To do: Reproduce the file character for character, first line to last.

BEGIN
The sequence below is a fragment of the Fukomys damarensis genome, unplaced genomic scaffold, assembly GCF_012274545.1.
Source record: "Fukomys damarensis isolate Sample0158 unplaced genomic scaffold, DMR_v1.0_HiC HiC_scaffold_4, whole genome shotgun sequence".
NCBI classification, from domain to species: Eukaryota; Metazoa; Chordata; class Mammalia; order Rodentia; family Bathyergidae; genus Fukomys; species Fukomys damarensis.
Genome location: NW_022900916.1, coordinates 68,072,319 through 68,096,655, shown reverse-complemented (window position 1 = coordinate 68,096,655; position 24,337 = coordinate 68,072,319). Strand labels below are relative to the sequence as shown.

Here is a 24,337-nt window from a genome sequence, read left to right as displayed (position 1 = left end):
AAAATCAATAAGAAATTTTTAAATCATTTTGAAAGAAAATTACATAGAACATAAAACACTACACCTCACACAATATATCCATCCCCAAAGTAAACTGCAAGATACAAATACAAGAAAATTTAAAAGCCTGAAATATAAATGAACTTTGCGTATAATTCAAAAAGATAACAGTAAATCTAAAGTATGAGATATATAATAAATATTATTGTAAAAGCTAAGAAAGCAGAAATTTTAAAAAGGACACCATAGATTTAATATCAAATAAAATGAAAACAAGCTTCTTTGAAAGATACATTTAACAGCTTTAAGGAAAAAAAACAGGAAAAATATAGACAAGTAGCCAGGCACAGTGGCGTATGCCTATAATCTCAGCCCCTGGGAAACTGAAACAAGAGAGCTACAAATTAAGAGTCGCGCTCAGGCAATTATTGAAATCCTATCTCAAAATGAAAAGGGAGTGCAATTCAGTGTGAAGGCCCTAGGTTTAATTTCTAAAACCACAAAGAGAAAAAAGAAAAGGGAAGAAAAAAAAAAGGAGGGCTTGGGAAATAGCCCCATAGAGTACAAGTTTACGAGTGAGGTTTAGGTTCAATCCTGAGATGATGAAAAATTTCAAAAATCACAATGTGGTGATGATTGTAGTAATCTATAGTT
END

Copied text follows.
The sequence below is a fragment of the Fukomys damarensis genome, unplaced genomic scaffold, assembly GCF_012274545.1.
Source record: "Fukomys damarensis isolate Sample0158 unplaced genomic scaffold, DMR_v1.0_HiC HiC_scaffold_4, whole genome shotgun sequence".
NCBI classification, from domain to species: Eukaryota; Metazoa; Chordata; class Mammalia; order Rodentia; family Bathyergidae; genus Fukomys; species Fukomys damarensis.
Genome location: NW_022900916.1, coordinates 68,072,319 through 68,096,655, shown reverse-complemented (window position 1 = coordinate 68,096,655; position 24,337 = coordinate 68,072,319). Strand labels below are relative to the sequence as shown.

Here is a 24,337-nt window from a genome sequence, read left to right as displayed (position 1 = left end):
AAAATCAATAAGAAATTTTTAAATCATTTTGAAAGAAAATTACATAGAACATAAAACACTACACCTCACACAATATATCCATCCCCAAAGTAAACTGCAAGATACAAATACAAGAAAATTTAAAAGCCTGAAATATAAATGAACTTTGCGTATAATTCAAAAAGATAACAGTAAATCTAAAGTATGAGATATATAATAAATATTATTGTAAAAGCTAAGAAAGCAGAAATTTTAAAAAGGACACCATAGATTTAATATCAAATAAAATGAAAACAAGCTTCTTTGAAAGATACATTTAACAGCTTTAAGGAAAAAAAACAGGAAAAATATAGACAAGTAGCCAGGCACAGTGGCGTATGCCTATAATCTCAGCCCCTGGGAAACTGAAACAAGAGAGCTACAAATTAAGAGTCGCGCTCAGGCAATTATTGAAATCCTATCTCAAAATGAAAAGGGAGTGCAATTCAGTGTGAAGGCCCTAGGTTTAATTTCTAAAACCACAAAGAGAAAAAAGAAAAGGGAAGAAAAAAAAAAGGAGGGCTTGGGAAATAGCCCCATAGAGTACAAGTTTACGAGTGAGGTTTAGGTTCAATCCTGAGATGATGAAAAATTTCAAAAATCACAATGTGGTGATGATTGTAGTAATCTATAGTT